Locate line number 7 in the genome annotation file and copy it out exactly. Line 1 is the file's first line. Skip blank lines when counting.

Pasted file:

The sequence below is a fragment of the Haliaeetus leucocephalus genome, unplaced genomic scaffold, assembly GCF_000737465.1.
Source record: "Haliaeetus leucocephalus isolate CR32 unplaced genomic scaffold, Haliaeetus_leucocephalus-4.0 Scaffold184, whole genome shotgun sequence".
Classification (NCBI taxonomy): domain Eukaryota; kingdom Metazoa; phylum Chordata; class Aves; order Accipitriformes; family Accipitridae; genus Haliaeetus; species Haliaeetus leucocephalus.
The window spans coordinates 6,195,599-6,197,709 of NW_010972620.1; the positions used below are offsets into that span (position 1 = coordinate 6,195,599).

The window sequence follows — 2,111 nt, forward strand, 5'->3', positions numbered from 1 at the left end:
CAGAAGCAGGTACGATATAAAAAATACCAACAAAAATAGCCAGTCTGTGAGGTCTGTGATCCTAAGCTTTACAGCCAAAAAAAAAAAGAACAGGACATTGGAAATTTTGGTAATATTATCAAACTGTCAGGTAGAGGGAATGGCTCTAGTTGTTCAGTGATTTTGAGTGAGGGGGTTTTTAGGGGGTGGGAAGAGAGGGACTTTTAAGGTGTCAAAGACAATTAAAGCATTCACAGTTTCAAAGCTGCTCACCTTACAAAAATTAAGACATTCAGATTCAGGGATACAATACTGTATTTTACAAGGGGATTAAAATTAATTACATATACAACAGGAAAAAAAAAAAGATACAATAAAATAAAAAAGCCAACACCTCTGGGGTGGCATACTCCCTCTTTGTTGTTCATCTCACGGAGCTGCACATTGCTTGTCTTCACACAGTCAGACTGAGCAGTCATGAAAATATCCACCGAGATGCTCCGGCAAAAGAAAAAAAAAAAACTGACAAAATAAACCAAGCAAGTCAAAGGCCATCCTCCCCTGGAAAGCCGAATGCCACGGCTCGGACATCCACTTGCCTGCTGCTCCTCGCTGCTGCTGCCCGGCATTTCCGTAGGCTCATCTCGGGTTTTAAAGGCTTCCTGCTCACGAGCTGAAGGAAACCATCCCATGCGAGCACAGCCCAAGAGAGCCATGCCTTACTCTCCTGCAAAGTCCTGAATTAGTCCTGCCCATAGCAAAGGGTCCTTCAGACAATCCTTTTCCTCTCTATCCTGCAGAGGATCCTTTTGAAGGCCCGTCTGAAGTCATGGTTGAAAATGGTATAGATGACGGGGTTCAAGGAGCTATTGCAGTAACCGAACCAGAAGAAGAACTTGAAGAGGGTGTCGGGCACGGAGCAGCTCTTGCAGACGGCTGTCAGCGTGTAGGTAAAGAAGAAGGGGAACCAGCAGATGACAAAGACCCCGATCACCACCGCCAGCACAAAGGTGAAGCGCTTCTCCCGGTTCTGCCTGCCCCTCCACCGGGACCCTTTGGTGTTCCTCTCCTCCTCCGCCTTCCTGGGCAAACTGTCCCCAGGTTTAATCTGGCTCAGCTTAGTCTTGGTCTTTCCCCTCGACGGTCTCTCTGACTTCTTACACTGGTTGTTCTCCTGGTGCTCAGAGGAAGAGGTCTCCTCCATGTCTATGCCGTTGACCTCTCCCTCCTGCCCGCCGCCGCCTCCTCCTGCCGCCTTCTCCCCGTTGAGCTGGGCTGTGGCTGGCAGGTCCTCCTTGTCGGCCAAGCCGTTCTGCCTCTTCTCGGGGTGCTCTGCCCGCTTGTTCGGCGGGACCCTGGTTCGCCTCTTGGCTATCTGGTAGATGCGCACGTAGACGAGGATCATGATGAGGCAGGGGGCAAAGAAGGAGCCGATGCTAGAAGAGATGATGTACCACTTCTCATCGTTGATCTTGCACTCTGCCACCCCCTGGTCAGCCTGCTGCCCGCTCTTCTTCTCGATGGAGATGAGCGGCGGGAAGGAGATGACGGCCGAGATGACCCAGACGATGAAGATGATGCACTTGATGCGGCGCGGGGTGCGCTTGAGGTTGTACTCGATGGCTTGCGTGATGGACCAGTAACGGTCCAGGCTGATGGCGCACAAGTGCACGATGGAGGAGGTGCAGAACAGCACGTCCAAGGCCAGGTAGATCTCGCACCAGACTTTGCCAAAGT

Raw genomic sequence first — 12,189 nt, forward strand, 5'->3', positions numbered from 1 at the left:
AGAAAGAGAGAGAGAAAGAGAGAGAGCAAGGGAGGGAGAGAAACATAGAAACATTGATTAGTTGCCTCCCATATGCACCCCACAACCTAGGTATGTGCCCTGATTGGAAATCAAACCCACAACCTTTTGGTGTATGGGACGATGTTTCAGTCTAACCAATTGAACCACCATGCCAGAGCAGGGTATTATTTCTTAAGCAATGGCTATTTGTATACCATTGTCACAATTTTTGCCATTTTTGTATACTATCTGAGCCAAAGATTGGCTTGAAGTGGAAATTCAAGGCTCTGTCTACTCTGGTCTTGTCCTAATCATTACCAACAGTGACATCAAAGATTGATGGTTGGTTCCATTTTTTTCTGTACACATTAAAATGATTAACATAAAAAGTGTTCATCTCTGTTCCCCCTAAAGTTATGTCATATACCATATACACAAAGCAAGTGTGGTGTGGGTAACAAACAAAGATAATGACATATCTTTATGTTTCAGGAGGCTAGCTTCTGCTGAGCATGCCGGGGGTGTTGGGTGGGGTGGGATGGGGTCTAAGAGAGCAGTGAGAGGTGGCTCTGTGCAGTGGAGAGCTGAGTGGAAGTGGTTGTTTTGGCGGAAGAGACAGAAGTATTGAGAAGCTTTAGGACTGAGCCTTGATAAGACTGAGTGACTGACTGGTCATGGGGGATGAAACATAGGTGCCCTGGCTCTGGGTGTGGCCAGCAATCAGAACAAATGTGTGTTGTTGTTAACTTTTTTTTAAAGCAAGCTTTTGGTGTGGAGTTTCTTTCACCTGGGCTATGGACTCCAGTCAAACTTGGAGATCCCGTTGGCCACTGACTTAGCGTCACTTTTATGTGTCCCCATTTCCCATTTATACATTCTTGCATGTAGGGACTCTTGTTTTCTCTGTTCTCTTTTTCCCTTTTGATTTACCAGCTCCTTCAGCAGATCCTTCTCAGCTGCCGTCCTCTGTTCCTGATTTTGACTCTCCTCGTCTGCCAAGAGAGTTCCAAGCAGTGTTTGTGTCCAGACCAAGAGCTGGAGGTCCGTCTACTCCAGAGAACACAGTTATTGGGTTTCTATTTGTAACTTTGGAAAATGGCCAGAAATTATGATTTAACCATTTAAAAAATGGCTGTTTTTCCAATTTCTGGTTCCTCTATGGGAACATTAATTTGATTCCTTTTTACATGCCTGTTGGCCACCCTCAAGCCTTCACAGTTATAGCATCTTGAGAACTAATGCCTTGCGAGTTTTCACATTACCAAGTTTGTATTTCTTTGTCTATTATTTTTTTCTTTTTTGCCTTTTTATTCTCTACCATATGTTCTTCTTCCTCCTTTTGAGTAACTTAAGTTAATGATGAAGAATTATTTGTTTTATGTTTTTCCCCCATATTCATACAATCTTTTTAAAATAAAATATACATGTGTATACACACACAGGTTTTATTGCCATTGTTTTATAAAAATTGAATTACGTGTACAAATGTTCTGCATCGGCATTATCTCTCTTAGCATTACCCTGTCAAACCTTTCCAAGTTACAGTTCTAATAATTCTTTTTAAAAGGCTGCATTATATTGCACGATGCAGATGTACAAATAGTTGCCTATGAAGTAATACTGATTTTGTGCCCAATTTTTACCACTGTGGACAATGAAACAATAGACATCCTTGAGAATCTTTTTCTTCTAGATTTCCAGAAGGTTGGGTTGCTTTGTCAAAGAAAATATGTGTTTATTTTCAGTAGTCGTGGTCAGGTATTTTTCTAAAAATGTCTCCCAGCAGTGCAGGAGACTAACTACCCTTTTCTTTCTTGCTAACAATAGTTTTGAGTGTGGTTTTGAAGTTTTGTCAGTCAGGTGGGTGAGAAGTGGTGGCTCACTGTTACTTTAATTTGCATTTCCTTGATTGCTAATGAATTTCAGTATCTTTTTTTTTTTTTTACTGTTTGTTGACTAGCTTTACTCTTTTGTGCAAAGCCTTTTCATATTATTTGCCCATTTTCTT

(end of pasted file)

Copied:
Raw genomic sequence first — 12,189 nt, forward strand, 5'->3', positions numbered from 1 at the left: